Death is common in Shadow of Mordor. But the game's biggest innovation might just be how it deals with it. When an enemy orc kills you, it actually remembers. After your death you're presented with a screen that shows the hierarchy of orcs, and when someone kills you they often level up, becoming more powerful and occasionally moving up the ranks. If you come up against them again later on, they'll taunt you about the last time. You can mark them for revenge and, during early demos of the game, Monolith found that players would often ignore the story in order to get get back at an orc who had killed them previously.
The feature, dubbed the "nemesis" system by the studio, turns what would otherwise be faceless, nameless enemies into characters that you feel an actual connection to. The orcs aren't particularly well fleshed out — all you really have to go on is a brief description of their personality and a list of their strengths and weaknesses — and there aren't long conversations or cut-scenes where they reveal their motivations. But through my interactions with them in the game I became more emotionally involved than with most other video game characters. The same orc killed me three times, and laughed about it, and this genuinely made me hate him. I had to get even.
The fact that the orcs get stronger from killing you also forces you to play the game smarter. If you just keep going up against the same enemy and dying in combat, you'll never get anywhere. But since you have a list of what they're weak against (usually just two very specific things), it's better to experiment with different techniques aside from just straight combat. For example, my troublesome orc was particularly strong against beasts but weak against ranged attacks. I was able to wait until he went out on a hunting mission, and while he and his subordinates were battling with monsters, I used my bow to dispatch them amidst all of the distraction. "We really just didn't want people settling into any rut, where they're always going to do the same thing," de Plater explains.
These orcs are also completely unique to your game, providing even more of a personal connection. Their looks are randomly generated — "It looks like there's a lot more than there actually is," says Straub of all the different body parts the art team had to make — and they grow and change based on your actions, meaning the orcs you'll fight will be completely different from those everyone else will go up against. For me, this added another point of connection with my enemies. He wasn't just some asshole orc, he was my asshole orc.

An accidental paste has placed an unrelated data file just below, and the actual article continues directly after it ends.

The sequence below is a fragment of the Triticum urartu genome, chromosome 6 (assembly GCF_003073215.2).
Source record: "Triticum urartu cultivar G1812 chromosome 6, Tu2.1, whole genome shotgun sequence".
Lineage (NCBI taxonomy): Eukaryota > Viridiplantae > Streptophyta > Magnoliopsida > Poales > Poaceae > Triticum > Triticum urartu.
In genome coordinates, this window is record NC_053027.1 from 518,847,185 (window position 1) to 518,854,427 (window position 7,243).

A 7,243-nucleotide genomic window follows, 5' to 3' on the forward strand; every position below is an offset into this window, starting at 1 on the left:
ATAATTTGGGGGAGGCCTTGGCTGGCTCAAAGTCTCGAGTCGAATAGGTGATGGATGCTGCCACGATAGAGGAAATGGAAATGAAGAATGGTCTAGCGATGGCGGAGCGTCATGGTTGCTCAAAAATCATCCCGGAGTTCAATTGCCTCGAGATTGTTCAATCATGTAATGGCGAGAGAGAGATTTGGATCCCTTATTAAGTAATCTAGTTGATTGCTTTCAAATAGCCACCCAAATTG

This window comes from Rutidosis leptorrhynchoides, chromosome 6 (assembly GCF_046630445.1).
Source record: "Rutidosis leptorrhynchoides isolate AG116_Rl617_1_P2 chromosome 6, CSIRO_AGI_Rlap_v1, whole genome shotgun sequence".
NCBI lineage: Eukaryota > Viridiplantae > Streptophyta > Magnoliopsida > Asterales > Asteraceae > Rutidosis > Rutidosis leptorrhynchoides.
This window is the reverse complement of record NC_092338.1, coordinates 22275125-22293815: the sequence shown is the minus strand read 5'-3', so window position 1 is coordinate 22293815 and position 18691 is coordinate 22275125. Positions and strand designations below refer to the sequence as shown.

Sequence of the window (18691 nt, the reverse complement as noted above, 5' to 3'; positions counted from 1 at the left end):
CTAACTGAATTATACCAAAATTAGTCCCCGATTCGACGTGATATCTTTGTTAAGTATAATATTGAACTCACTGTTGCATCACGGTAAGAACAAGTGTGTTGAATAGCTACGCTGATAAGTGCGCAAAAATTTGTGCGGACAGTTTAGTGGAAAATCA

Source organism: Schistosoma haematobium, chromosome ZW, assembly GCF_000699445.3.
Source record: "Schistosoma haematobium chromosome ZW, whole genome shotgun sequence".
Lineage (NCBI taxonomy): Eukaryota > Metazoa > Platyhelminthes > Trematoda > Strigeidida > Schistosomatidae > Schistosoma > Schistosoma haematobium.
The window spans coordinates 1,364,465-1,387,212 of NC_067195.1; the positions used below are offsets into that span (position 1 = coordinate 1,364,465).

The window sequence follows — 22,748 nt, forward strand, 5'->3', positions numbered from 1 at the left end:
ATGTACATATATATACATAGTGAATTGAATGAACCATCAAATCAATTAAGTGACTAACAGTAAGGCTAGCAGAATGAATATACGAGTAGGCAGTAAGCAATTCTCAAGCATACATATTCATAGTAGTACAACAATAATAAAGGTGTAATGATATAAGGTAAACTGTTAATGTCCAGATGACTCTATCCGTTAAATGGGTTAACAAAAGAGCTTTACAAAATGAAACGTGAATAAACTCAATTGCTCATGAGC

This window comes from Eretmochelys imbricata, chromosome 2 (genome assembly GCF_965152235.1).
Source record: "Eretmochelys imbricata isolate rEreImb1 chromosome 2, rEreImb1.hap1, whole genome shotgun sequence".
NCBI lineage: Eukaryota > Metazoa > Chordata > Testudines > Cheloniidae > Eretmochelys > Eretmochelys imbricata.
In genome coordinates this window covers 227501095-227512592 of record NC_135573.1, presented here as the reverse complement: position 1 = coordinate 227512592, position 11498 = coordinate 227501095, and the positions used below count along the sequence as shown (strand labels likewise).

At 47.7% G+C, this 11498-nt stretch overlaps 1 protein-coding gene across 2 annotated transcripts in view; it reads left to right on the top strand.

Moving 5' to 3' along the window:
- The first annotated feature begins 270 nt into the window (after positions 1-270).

You don't have to be a LotR fan to enjoy it
Shadow of Mordor does a lot to keep fans happy. There's the attention to detail in the storytelling and the visual design, the fact that it tells a story that helps bridge the two series together. But much of the really nerdy stuff — the bits of lore that fans will really want to do dig into — is completely optional. I'm far from the biggest LotR fan, but had no problems getting into Shadow of Mordor. I may have had a hard time pronouncing Celebrimbor, but other than that the story feels like it's built to stand completely on its own. But more than that, the best part of the game, the part that comes from your interactions with the orcs and how they grow and evolve alongside you, doesn't really depend on your knowledge of Middle-earth history. It’s all based on how you play the game and the connections you make with the characters.
I won’t ever be able to get my revenge on those orcs I battled against in the demo. But when the game launches on September 30th, there will be a whole new batch of orcs just for me. And I can’t wait for them to make me mad.